Screen Resolution & Browser Size in Google Analytics

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Big Computing

Web professionals tend to use large monitors and assume everyone else using a desktop computer also has a big monitor. So a typical screen resolution report in GA, filtered for desktop, would look like: One look at this and the website manager would easily jump to a few conclusions:
  • 1920 x 1080 drives the most sales and so should have the most optimization and testing.
  • Widescreen drive more sales than non-widescreen (square), so design considerations for non-widescreen displays can be ignored or minimized.
  • High resolution displays don’t even crack the top 10 list, and so special treatment for what could be a high spending segment (high resolution and high DPI displays) aren’t necessary.

Where did we go wrong?

There is a mistake in this analysis and you can see it if you walk around any office and look at everyone’s monitors: not everyone uses their browser as a maximized window! Also, the analysis doesn’t account for high DPI displays which are becoming more common and can emulate a number of screen resolutions. There are four typical browser layouts you’ll find on desktop computers:
  • Browser is full screen.
  • Browser window is in a square shape.
  • Browser window is quite tall but not so wide—portrait like a cell phone.
  • Browser window is quite wide but not so tall—landscape like a tablet.

Details, Details, Details!

The actual size of the browser window is known as the viewport and is a little known dimension in Google Analytics: Immediately you notice a few entries with quite a few sessions, but no or low sales. These are leads to follow and explore. When Browser Size is added as a secondary dimension to the first report, the resulting pairs of screen resolution and viewport make the original report look quite different. No longer does 1920 x 1080 dominate the report! Using a few custom dimensions to collect additional data points such as Browser Layout and device pixel ratio , the technology used by your customers will be more readily available in custom reports. An analysis in Excel will highlight the difference between average and common screen resolutions: Not as simple as reporting 1920 x 1080 is the top screen resolution! The long tail of many browser viewports and different taskbar/dock heights results in less glamorous numbers.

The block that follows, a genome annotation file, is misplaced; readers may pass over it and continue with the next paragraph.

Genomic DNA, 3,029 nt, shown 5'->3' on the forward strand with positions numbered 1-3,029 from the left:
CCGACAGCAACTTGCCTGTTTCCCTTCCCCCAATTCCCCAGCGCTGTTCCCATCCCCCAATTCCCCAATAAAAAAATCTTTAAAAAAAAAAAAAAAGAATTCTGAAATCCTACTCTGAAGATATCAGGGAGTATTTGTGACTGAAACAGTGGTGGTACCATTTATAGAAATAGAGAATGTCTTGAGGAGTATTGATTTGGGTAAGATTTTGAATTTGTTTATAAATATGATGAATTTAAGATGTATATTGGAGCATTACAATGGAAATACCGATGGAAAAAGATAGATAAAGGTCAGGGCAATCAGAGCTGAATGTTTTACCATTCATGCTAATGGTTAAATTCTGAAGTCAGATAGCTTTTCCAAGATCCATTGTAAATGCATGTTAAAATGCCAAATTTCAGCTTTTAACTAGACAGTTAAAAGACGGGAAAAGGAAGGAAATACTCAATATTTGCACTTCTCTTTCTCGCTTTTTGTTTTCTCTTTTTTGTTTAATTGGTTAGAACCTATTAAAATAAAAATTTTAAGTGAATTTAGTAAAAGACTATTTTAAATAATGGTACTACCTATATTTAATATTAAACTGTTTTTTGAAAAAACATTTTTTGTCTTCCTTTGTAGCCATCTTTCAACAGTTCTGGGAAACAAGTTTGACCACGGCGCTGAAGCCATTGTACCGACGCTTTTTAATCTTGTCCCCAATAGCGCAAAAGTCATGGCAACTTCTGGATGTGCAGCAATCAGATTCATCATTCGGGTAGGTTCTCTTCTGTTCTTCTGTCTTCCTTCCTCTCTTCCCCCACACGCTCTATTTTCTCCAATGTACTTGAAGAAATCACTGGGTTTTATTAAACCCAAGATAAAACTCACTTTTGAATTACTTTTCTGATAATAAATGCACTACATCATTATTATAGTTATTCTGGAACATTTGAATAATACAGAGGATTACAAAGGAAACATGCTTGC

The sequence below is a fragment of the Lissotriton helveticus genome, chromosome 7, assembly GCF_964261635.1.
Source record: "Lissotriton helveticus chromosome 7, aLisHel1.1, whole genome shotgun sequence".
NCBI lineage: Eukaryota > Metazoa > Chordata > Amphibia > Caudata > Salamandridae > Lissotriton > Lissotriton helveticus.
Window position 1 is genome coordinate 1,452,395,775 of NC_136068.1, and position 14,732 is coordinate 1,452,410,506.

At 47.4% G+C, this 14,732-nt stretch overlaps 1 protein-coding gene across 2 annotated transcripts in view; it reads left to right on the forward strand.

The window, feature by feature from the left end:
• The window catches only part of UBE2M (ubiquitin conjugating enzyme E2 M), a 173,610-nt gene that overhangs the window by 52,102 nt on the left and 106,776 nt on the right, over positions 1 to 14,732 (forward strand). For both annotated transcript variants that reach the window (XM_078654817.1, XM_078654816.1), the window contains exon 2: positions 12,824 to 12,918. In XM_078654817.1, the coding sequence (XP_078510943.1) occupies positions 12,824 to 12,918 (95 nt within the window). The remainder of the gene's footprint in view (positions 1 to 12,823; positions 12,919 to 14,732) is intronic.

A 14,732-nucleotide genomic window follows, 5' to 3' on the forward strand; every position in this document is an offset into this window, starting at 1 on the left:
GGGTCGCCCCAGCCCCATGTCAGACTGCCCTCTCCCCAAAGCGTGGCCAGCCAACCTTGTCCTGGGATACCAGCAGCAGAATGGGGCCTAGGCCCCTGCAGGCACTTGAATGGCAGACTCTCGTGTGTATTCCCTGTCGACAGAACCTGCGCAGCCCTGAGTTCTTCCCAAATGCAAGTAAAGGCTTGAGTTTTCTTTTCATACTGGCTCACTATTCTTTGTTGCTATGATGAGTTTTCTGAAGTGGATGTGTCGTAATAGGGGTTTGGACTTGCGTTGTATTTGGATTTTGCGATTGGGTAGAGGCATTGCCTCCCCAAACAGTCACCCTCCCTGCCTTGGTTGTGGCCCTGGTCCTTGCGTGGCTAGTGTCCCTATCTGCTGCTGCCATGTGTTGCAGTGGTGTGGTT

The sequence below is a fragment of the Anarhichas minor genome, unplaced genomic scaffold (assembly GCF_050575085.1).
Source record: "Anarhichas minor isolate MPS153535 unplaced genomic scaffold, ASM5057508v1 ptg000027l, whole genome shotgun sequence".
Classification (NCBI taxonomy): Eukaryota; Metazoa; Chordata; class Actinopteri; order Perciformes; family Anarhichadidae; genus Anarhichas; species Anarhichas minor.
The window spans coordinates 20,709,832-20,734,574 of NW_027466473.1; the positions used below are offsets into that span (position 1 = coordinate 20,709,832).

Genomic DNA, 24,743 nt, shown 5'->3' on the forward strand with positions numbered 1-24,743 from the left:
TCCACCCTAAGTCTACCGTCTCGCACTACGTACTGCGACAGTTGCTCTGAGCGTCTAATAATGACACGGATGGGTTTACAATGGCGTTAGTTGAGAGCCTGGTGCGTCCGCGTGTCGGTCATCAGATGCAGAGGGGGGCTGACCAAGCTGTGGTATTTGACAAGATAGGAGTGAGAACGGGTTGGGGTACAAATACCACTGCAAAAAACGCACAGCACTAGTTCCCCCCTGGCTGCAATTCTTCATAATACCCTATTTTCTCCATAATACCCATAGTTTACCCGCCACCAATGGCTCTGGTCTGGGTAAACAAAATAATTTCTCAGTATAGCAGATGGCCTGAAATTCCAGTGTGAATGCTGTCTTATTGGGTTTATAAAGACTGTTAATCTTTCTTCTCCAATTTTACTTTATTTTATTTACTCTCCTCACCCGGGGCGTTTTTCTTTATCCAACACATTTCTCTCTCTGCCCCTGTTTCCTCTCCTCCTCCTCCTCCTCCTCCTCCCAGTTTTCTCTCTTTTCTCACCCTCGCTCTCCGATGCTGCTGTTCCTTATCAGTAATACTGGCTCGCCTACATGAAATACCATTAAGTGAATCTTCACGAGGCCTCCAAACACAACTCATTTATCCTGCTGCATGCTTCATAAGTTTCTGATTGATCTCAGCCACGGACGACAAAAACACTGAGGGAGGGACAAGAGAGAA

Where do we go from here?

Better labelling of browser configurations in your core data layer will give you on demand the kind of reports you need and without going into Excel. For example, you can create a session-scoped custom dimension called Browser Layout with a value of four general shapes a browser can take: full screen, square, portrait, and landscape. This is easiest to do when a page is loading and made part of the core data layer. The end result could look like this:
window.dataLayer = window.dataLayer || [];
    'event': 'dataLayer-initialized',
    'browserLayout': 'portrait',
    'devicePixelRatio': window.devicePixelRatio,
    // other core data layer values
Accurate and consistent calculation of the browser shape is a challenge but good designers and JavaScript developers will be able to help. A previous post on this blog, How to Track Responsive Websites , offers some code that may be reused as well as introduce you to the related concept of responsive design breakpoints. There are a few tools that can be used to understand screen and viewport size in Javascript:

Better Insights

Knowing a few extra pieces of data, you can look for high performing combinations as well as combinations that might be suffering poor content layout or other visual bugs. Below is a custom report based on the custom dimension of Browser Layout: Knowing the truth is an opportunity to better understand the visitor and make incremental and measurable optimizations. Custom dimensions and metrics are your friend—brainstorm, implement, and learn.


I always like to say, “The only thing between a business and a customer is the business itself.  Customers want to buy. Get out of their way!” Small learnings can go a long way. A web browser is such an integral part of using a website that a better understanding of how users configure their web browser will only help.